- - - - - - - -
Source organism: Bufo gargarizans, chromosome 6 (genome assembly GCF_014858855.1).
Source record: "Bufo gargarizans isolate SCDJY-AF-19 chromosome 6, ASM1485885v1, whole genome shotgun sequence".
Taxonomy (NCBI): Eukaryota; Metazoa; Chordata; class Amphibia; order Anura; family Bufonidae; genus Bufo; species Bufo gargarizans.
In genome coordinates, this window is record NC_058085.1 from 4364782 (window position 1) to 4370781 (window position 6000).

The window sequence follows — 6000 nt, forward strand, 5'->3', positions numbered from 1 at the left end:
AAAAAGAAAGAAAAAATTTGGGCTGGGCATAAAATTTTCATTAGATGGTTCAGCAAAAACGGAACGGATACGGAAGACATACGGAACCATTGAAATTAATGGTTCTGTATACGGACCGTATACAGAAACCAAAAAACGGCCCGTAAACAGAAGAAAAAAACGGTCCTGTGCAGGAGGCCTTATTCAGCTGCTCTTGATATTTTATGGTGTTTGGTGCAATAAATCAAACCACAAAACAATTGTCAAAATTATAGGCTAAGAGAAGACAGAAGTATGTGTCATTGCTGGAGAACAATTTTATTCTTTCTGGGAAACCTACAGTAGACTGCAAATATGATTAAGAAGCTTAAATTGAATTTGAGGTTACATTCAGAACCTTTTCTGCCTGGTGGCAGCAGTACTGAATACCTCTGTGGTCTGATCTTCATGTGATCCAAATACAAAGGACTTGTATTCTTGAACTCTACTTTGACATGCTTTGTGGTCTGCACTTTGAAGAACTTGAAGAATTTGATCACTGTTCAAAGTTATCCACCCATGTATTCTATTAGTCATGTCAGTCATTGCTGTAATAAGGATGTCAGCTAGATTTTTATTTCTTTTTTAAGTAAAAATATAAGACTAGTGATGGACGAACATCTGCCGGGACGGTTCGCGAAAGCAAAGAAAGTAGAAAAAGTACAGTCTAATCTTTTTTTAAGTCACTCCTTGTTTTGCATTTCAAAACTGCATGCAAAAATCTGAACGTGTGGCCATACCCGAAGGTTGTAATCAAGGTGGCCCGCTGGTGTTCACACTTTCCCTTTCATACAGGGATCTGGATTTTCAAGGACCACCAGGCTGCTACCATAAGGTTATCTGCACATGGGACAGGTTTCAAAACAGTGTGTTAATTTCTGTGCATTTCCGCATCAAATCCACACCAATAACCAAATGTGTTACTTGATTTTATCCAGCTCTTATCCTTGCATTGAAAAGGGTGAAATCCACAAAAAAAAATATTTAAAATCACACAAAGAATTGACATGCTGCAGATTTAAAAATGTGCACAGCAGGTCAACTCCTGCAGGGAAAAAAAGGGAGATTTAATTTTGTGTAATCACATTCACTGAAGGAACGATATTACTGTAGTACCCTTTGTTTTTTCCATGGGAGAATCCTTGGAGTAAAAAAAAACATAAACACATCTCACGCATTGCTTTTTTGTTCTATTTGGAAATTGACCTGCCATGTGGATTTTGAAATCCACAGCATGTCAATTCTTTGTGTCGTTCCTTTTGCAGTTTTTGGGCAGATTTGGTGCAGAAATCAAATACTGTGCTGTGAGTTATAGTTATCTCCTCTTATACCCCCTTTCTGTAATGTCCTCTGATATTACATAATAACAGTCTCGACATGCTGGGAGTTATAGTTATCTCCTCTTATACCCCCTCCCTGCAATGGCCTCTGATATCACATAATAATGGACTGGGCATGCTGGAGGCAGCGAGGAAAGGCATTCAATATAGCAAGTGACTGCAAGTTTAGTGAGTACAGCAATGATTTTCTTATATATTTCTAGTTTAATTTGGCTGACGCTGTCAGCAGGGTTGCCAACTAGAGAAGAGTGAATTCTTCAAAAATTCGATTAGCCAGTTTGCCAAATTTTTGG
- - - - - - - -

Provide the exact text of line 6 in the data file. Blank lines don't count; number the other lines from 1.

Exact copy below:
AAAAAGAAAGAAAAAATTTGGGCTGGGCATAAAATTTTCATTAGATGGTTCAGCAAAAACGGAACGGATACGGAAGACATACGGAACCATTGAAATTAATGGTTCTGTATACGGACCGTATACAGAAACCAAAAAACGGCCCGTAAACAGAAGAAAAAAACGGTCCTGTGCAGGAGGCCTTATTCAGCTGCTCTTGATATTTTATGGTGTTTGGTGCAATAAATCAAACCACAAAACAATTGTCAAAATTATAGGCTAAGAGAAGACAGAAGTATGTGTCATTGCTGGAGAACAATTTTATTCTTTCTGGGAAACCTACAGTAGACTGCAAATATGATTAAGAAGCTTAAATTGAATTTGAGGTTACATTCAGAACCTTTTCTGCCTGGTGGCAGCAGTACTGAATACCTCTGTGGTCTGATCTTCATGTGATCCAAATACAAAGGACTTGTATTCTTGAACTCTACTTTGACATGCTTTGTGGTCTGCACTTTGAAGAACTTGAAGAATTTGATCACTGTTCAAAGTTATCCACCCATGTATTCTATTAGTCATGTCAGTCATTGCTGTAATAAGGATGTCAGCTAGATTTTTATTTCTTTTTTAAGTAAAAATATAAGACTAGTGATGGACGAACATCTGCCGGGACGGTTCGCGAAAGCAAAGAAAGTAGAAAAAGTACAGTCTAATCTTTTTTTAAGTCACTCCTTGTTTTGCATTTCAAAACTGCATGCAAAAATCTGAACGTGTGGCCATACCCGAAGGTTGTAATCAAGGTGGCCCGCTGGTGTTCACACTTTCCCTTTCATACAGGGATCTGGATTTTCAAGGACCACCAGGCTGCTACCATAAGGTTATCTGCACATGGGACAGGTTTCAAAACAGTGTGTTAATTTCTGTGCATTTCCGCATCAAATCCACACCAATAACCAAATGTGTTACTTGATTTTATCCAGCTCTTATCCTTGCATTGAAAAGGGTGAAATCCACAAAAAAAAATATTTAAAATCACACAAAGAATTGACATGCTGCAGATTTAAAAATGTGCACAGCAGGTCAACTCCTGCAGGGAAAAAAAGGGAGATTTAATTTTGTGTAATCACATTCACTGAAGGAACGATATTACTGTAGTACCCTTTGTTTTTTCCATGGGAGAATCCTTGGAGTAAAAAAAAACATAAACACATCTCACGCATTGCTTTTTTGTTCTATTTGGAAATTGACCTGCCATGTGGATTTTGAAATCCACAGCATGTCAATTCTTTGTGTCGTTCCTTTTGCAGTTTTTGGGCAGATTTGGTGCAGAAATCAAATACTGTGCTGTGAGTTATAGTTATCTCCTCTTATACCCCCTTTCTGTAATGTCCTCTGATATTACATAATAACAGTCTCGACATGCTGGGAGTTATAGTTATCTCCTCTTATACCCCCTCCCTGCAATGGCCTCTGATATCACATAATAATGGACTGGGCATGCTGGAGGCAGCGAGGAAAGGCATTCAATATAGCAAGTGACTGCAAGTTTAGTGAGTACAGCAATGATTTTCTTATATATTTCTAGTTTAATTTGGCTGACGCTGTCAGCAGGGTTGCCAACTAGAGAAGAGTGAATTCTTCAAAAATTCGATTAGCCAGTTTGCCAAATTTTTGG